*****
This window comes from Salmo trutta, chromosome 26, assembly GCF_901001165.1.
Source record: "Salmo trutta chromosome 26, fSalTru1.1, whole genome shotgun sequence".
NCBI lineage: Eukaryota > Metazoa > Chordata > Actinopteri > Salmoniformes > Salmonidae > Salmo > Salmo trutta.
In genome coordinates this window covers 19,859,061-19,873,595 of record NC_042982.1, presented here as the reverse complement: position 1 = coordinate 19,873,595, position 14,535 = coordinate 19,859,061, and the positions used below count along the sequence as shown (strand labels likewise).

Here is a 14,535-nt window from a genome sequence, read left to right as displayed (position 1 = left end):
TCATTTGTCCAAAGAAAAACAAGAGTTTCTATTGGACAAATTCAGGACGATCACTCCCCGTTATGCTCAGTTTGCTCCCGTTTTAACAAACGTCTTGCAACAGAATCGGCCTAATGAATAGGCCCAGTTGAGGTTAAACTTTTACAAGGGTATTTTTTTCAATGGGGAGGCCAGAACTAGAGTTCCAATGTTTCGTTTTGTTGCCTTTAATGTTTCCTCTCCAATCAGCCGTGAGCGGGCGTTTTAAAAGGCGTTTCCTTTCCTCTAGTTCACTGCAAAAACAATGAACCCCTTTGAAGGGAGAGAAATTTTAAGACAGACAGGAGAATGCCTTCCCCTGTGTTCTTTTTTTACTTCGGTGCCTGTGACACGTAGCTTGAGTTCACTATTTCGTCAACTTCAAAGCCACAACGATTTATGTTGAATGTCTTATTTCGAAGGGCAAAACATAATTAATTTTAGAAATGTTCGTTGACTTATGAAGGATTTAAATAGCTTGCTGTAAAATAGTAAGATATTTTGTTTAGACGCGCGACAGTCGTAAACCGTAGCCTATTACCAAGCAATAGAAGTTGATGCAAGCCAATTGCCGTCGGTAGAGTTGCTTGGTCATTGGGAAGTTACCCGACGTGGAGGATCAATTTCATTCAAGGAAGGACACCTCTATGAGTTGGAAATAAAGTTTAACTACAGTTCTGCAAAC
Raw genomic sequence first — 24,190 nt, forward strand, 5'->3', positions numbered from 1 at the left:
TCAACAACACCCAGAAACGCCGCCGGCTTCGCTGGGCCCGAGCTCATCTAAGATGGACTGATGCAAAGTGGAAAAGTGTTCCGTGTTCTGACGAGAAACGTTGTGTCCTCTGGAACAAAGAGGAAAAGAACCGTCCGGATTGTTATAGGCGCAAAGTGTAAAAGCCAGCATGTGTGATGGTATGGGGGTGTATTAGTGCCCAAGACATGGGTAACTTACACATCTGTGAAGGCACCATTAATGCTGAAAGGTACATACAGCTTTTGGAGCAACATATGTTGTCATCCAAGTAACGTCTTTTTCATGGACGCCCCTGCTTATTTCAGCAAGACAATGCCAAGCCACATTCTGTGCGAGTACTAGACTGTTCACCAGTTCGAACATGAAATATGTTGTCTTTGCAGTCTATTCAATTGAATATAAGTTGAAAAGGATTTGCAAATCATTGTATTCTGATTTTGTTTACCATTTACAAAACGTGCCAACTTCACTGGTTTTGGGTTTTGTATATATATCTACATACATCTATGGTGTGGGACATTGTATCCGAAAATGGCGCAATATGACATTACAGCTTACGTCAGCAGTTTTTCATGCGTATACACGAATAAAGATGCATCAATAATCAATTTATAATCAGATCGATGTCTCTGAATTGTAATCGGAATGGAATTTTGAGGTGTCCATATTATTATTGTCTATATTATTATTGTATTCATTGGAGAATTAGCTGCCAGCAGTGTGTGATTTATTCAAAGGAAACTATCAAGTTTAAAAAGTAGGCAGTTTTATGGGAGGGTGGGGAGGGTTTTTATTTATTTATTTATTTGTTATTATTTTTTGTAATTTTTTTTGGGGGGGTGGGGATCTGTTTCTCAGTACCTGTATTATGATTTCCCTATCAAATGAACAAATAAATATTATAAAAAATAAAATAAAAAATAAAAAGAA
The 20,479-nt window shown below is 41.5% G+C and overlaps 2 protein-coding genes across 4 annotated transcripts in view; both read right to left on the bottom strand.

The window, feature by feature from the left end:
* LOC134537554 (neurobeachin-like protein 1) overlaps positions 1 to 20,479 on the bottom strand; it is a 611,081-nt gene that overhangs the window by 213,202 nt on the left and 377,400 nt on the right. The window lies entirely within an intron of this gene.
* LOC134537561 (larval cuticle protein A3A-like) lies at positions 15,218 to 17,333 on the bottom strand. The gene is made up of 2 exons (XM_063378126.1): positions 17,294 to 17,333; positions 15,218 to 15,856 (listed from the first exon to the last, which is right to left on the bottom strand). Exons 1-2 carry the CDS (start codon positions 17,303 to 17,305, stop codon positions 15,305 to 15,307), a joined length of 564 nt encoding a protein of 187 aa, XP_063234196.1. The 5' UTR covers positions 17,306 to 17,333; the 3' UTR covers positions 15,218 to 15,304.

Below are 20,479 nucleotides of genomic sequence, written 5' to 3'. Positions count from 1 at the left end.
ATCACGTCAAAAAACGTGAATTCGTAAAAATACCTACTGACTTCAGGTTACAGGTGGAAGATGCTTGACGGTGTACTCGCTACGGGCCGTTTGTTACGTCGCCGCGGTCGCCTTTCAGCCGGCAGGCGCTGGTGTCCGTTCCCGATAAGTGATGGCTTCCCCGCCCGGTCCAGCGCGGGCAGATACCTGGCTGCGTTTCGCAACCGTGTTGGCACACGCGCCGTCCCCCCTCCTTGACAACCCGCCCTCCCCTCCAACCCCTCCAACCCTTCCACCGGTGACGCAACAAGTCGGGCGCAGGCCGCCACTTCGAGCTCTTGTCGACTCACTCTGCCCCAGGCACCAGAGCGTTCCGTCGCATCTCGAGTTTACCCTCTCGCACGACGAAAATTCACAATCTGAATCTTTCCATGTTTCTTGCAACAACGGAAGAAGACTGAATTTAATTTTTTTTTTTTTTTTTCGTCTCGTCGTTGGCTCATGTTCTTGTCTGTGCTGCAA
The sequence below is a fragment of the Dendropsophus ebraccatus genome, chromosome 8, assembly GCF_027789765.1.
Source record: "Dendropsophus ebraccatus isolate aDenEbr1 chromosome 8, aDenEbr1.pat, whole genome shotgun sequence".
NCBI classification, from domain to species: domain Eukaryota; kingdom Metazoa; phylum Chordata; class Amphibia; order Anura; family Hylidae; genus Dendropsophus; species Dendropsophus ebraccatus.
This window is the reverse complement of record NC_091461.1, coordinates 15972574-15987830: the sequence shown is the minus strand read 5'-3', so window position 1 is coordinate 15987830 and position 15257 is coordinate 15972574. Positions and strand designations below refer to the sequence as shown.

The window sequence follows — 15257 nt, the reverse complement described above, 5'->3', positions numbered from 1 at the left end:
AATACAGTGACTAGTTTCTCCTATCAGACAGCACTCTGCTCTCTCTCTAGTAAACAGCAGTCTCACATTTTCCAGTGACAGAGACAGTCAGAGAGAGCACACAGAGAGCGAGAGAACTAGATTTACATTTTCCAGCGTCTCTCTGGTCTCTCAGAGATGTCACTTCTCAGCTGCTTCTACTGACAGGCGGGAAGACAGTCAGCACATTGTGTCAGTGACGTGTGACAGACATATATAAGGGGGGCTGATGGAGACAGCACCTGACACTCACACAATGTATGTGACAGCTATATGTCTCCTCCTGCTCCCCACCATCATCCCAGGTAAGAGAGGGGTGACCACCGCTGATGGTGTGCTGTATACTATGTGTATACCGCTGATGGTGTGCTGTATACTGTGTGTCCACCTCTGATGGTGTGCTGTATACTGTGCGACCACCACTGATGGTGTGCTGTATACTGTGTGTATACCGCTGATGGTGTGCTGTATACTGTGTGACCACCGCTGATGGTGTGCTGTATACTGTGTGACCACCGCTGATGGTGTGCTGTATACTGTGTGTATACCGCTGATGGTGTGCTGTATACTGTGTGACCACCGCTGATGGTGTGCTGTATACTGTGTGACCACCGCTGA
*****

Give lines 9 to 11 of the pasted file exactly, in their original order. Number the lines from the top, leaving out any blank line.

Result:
The 20,479-nt window shown below is 41.5% G+C and overlaps 2 protein-coding genes across 4 annotated transcripts in view; both read right to left on the bottom strand.

The window, feature by feature from the left end:
* LOC134537554 (neurobeachin-like protein 1) overlaps positions 1 to 20,479 on the bottom strand; it is a 611,081-nt gene that overhangs the window by 213,202 nt on the left and 377,400 nt on the right. The window lies entirely within an intron of this gene.